DeeDee Jonrowe was born in
Frankfurt Germany in 1953 while her father was stationed
in Greece. Growing up in a military family, she began elementary
school in Ethiopia, attended junior high school in Okinawa,
Japan, and graduated from high school in Virginia. The military
brought the Stout family to Alaska in 1971. DeeDee enrolled
in the University of Alaska, Fairbanks, where she earned
a B.S. degree in Biological Sciences & Renewable Resources.
She worked as a biologist for the State of Alaska for 10
years. Her thirst for adventure encouraged her to strike
out, commercial fishing her own herring gill net boat in
Norton Sound, fishing for red salmon in Bristol Bay, and
eventually driving a 28 foot jet boat in Southcentral as
a sport fishing guide. Her present occupation is kennel
owner and dog racer.
She began mushing in 1979
and became interested in the Iditarod after her mother,
Peg, shared her interest in the race while DeeDee lived
in Bethel, Alaska.
DeeDee says, "I have had many successes and disappointments
in the past 30+ years but one element has remained consistent.
I have always tried to do my very best and I have always
enjoyed the special bond and love that I have shared with
my dogs. It has been my privilege to share this unique experience
with the volunteers and race fans.” She is particularily proud of having been recognized by the Vet staff in every major race she has been in for excellent dog care.
DeeDee has won numerous awards for the care of her dogs
throughout her career, including the best-cared for team,
the best dog care award (given by staff veterinarians),
the dog's best friend award, and the Iditarod’s Alaska
Airlines Leonhard Seppala Humanitarian Award for excellence
in dog care. Because her dogs are a top priority, she became
a founding member of Mush with PRIDE, which provides responsible
information of a dog's environment, exhibiting her commitment
to set the standards for all aspects of sled dog care.
She especially enjoys cross
country skiing, Labrador retrievers, running, in-line skating,
Ragdoll cats, horses, and recently has developed a passion
for her small flock of laying hens. DeeDee is married to
husband, Mike, who helps extensively in her training season.
DeeDee ran her first Iditarod
in 1980 and soon undertook a comprehensive breeding and
training program for her dogs, and a rigorous physical fitness
program for herself. By the time DeeDee and her team undertake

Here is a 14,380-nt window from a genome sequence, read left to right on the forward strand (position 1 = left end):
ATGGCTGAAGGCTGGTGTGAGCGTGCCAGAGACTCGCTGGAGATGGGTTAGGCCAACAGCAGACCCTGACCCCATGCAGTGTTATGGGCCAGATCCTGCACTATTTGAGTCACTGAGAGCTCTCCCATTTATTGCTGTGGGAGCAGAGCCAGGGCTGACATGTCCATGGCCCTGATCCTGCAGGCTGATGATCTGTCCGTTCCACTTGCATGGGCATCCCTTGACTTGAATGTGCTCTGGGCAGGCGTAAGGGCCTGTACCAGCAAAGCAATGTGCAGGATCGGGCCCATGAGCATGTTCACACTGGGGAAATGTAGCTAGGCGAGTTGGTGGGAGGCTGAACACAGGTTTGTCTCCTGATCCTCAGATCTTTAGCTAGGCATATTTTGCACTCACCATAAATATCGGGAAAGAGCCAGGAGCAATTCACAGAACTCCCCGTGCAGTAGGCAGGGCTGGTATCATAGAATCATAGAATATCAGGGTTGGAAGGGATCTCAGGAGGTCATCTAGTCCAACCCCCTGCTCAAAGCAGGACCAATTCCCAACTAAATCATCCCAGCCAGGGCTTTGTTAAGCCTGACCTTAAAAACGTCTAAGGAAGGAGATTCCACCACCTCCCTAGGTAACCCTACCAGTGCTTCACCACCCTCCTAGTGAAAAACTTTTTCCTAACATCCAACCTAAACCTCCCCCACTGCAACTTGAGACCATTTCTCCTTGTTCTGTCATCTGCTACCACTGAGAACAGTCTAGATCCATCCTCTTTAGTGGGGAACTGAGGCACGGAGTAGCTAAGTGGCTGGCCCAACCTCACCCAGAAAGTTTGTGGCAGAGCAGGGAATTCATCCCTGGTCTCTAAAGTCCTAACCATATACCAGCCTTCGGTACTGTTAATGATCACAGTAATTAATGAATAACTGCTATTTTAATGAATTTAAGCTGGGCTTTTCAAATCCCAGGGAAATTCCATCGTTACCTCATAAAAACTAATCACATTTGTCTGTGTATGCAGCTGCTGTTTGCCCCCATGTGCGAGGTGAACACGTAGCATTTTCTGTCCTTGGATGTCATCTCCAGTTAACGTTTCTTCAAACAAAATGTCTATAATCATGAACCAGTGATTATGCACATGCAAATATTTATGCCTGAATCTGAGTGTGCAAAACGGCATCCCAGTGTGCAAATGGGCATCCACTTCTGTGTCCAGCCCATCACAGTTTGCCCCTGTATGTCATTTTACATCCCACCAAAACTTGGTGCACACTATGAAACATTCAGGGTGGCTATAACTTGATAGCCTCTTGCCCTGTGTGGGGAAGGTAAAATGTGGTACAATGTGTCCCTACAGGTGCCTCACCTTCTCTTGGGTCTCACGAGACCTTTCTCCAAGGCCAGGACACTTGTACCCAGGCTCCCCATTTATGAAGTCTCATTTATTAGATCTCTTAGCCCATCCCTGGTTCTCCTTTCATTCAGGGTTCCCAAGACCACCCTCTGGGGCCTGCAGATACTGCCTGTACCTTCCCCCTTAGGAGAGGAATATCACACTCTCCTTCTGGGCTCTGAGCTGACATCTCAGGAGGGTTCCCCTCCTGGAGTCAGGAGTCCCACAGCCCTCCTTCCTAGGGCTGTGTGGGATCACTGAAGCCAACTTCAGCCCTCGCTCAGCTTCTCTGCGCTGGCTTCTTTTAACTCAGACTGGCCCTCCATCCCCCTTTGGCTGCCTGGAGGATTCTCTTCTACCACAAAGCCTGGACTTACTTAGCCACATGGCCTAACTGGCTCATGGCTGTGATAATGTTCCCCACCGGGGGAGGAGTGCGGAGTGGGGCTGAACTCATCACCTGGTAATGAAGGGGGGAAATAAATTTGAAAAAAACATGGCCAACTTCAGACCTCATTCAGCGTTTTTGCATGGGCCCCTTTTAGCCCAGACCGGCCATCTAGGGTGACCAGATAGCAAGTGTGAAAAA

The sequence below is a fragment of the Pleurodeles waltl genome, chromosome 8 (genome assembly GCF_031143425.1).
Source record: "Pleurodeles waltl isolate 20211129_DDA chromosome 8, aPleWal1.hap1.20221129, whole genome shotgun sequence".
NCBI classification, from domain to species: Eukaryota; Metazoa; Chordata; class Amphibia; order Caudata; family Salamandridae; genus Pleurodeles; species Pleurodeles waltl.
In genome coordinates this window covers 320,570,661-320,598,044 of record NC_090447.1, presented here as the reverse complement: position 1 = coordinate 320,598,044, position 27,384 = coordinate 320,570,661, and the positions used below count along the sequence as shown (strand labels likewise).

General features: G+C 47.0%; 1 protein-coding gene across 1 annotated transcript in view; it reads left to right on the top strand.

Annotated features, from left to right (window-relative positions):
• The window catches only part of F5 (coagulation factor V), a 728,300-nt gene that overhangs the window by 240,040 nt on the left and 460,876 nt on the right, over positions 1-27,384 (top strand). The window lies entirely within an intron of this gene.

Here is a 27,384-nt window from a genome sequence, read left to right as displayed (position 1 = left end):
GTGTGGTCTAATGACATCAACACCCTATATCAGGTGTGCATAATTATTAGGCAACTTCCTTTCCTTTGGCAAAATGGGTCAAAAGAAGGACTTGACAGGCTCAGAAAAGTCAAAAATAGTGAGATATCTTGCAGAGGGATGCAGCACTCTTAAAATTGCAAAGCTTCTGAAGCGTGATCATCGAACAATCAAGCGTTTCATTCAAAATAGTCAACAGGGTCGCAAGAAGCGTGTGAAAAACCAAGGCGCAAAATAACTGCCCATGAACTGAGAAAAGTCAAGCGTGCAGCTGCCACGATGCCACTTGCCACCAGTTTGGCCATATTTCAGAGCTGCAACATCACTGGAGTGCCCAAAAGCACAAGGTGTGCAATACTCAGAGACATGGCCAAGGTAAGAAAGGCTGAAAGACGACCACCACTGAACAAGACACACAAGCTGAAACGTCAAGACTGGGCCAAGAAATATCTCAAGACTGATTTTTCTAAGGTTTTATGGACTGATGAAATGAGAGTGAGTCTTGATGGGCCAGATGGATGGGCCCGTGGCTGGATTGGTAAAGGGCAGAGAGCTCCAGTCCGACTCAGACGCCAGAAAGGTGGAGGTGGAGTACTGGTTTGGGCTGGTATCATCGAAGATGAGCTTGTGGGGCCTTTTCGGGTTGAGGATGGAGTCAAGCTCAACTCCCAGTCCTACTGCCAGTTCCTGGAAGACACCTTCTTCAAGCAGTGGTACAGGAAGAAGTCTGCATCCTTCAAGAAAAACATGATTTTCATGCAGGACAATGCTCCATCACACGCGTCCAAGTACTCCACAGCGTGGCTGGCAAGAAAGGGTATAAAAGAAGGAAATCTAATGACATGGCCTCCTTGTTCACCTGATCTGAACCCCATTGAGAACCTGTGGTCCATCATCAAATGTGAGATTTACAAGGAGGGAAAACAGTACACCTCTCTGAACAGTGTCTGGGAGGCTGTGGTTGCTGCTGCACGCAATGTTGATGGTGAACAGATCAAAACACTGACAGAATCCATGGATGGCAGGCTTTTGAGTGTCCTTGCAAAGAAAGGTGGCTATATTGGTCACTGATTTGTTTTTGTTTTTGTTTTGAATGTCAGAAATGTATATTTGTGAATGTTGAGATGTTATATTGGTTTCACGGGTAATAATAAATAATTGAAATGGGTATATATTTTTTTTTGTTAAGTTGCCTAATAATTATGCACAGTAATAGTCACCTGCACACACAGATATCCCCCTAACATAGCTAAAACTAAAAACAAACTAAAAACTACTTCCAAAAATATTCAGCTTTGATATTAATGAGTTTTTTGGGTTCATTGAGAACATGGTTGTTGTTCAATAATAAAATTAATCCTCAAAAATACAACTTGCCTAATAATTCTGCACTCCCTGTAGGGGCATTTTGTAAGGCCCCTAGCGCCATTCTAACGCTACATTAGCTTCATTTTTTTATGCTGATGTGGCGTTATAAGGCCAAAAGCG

the Iditarod in March of each year, they have logged over
2000 miles of training together.
DeeDee Jonrowe is the foremost female dog musher competing
in the world today. She has both the fastest time of any
woman in the history of the Iditarod and 14 top ten finishes
in her career. Her second place finish in 1998 was the fifth
fastest Iditarod time ever recorded at that point. In addition
to the Iditarod, DeeDee has competed and won most major
dog sledding races throughout her career, including the
Copper Basin 300, Klondike 300 and the John Beargrease sled
Her highly publicized battle with breast cancer that she
began in 2002 has seen her become a tireless fundraiser.
In 2003 she became an honorary chairperson for the American
Cancer Society's Relay for Life, assisting the organization
in its fundraising efforts as well. DeeDee's humanitarian
efforts have been well-documented, having been given the
YWCA's "Alaska Woman of Achievement of Award",
the most inspirational musher award, and even as the spokesperson
for the National Girl Scouts Council and Winter Special
Olympics. In recent years DeeDee has been instrumental in raising funds for a service dog in rural Alaska to assist an autistic child, and working to improve alaskans access to cutting edge cancer treatments here in Alaska. She is particularily involved in breast cancer treatments, since unfortunately her family has been on the front lines of this battle. DeeDee says " we are still fighting for my mother's survival".
Her hobbies now include top quality english bred labador retrivers and working with her pekingnese as a service dog. She raised a litter of labadors last fall that produced one service dog that is currently alerting her owner of when he is sinking into a diabetic coma, one top gun dog retrieving pheasants in South Dakota with extraordinary expertise for her age, one that has taken best Winner's Dog in the AkC ring twice in the last 4 months, and one that is developing to be an interesting addition to her own sled dog program riding in the sled and participating with the team during training. It has been so interesting to have such a wonderful result from
a litter of 7 pups.
DeeDee enjoys running in the off seson, primarily trail and mountain running, she has played co-ed softball for the last 13 years, and competes in numerous triathlons including having competed in the Ironman at Kona in 2006.
DeeDee has been profiled in such media outlets as Sports
Illustrated, Redbook, and Outside magazines. She is a published
author, and is currently pending another book profiling
her comeback from cancer to race again.
Although DeeDee has run in and won many dog sled races,
the world renowned Iditarod is the race for which she is
DeeDee is no stranger to the physical, emotional, mental,
and spiritual challenges that life can bring. Her first
major experience came in October of 1996, when she was involved
in a fatal car accident which claimed the life of her grandmother,
and left husband Mike and her with life-threatening injuries.
DeeDee was trapped in a car, next to her now deceased grandmother,
at a frigid temperature of -20. In the back of the car,
DeeDee could hear the groans of her dear husband. The Jaws
of Life was needed to extricate her from the mangled vehicle,
and a waiting ambulance took her over 60 miles to the nearest
hospital. Emergency surgery repaired her ruptured intestine,